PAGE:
[S.P. Dom., Car. II. 247, No. 12.]

Annexing,
Memorial [to Council] on the behalf of the traders in white salt in and about London.

A former petition to his Majesty and Council, representing the necessity for a supply of salt, was laid aside on some considerations relating to the general trade between England and Scotland;
it is now represented by the oaths of 8 of the chiefest traders, made before the Lord Mayor of London –
1. That by reason of the obstructions upon the importation of Scotch salt, there is a want of 1,500 wey to supply the Navy, merchants, and markets.
2. That vessels sent to Shields cannot be laden for want of it, though they have raised their price from 32s. and 33s. per wey to 40s. and 42s. 6d.
3. That the necessity for salt has been so great that they were forced to tuke off the new-made salt at Shields, which wasted much into brine.
4. That they can only keep salt from being monopolised at Shields by giving encouragement to makers in both kingdoms to import it.
5. That Sir Denis Gauden has certified the want of it for the Navy, and that the Scotch salt is best for fish and flesh, and the present quarter of the year the great season for its consumption.

Pray that his Majesty will licence such a quantity of Scotch salt as he shall think fit to be imported at a farthing per gallon, and that in regard of his Majesty's sudden removal, their lordships will move that the petition and papers in Sir Edward Walker's hands may be read.
[Copy. S.P. Dom., Car. II. 247, No. 121.]
---
Pepys knew Sir Edward Walker, a fellow traveler in exile with Charles and James, and councilor: https://www.pepysdiary.com/encyclopedia/856/#c531…

Pepys also knew Samuel Hartlib Jnr:
https://www.pepysdiary.com/encyclopedia/1014/

San Diego Sarah  •  Link

Sept. 28 1668.
Warrant to the Attorney-General to draw up a bill for constituting a council of trade.
Minute. [S.P. Dom., Entry Book 30, f. 83.]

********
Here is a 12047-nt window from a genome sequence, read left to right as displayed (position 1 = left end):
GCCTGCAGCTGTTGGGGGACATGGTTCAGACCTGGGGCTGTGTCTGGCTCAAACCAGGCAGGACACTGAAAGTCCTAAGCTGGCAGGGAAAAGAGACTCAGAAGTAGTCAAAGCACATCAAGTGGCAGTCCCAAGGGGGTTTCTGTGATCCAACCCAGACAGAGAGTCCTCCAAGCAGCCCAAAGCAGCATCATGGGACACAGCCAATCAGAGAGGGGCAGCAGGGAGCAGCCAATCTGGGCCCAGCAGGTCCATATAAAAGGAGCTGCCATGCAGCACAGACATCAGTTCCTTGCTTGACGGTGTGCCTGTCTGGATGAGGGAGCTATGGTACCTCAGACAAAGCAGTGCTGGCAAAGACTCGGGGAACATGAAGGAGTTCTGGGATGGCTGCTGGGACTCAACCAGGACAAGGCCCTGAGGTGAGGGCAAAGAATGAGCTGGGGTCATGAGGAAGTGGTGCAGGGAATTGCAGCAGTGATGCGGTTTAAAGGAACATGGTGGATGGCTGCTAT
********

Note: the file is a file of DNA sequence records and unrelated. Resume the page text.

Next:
@@@
Sept. 28? 1668
Commission to the Duke of York and numerous other nobles,
officers of State and of the household, merchants, &c.,
to form a council for regulating the trade and manufactures of the kingdom;
with allowance of 1,000/. a year for their expenses.
[S.P. Dom., Car. II. 247, No. 14.]

@@@
Sept. 28? 1668
Instructions to the Committee of Trade, whose names are given,
to inquire into the state of trade, the observance of the several statutes therein;
the best mode of carriage, &c., of goods;
the use fulness or otherwise of the merchant companies;
means of preventing export of wool;
cause of decay in the fishing;
the trade of the plantations;
the treaties on commerce with foreign powers;
establishment of free ports;
customs and imposts;
advantages of exchange of coin, or of permission to export it;
rates of interest;
account of exports and imports, &c.
[7 pages. S.P. Dom., Car. II. 247, No. 15.]

San Diego Sarah  •  Link

Sept. 28 1668.
Pendennis
Fras. Bellott to Williamson.

Most of the ships that were in harbour have gone out,
and 14 have come in, one of which gives an account that the English officers and soldiers are embarked on board the King's frigates at Lisbon for England;

2 or 3 Barbados men have arrived, one having 4 cwt. of silk, made in the island, being the first growth, which is sent as a present to his Majesty.
[S.P. Dom., Car. II. 247, No. 7.]
---
They made silk in Barbados!???

@@@
Sept. 28 1668.
Carlisle
Chris. Musgrave to [Williamson].

I hear that the Court is removing to Audley End, and the Privy Council is ordered to attend his Majesty on my father's business, which is appointed to be heard 21 October.
Am I to attend there?
It will be difficult to get the counsel required to come so far.
I will set off for London 12 Oct.
[2 pages. [S.P. Dom., Car. II. 247, No. 9.]

@@@
Sept. 28 1668.
Essex House.
J. Rushworth to Williamson.

The bearer, Mrs. Price, has a son brought from Windsor in custody of Serjeant Topham, on a false pretence of speaking words which he denies;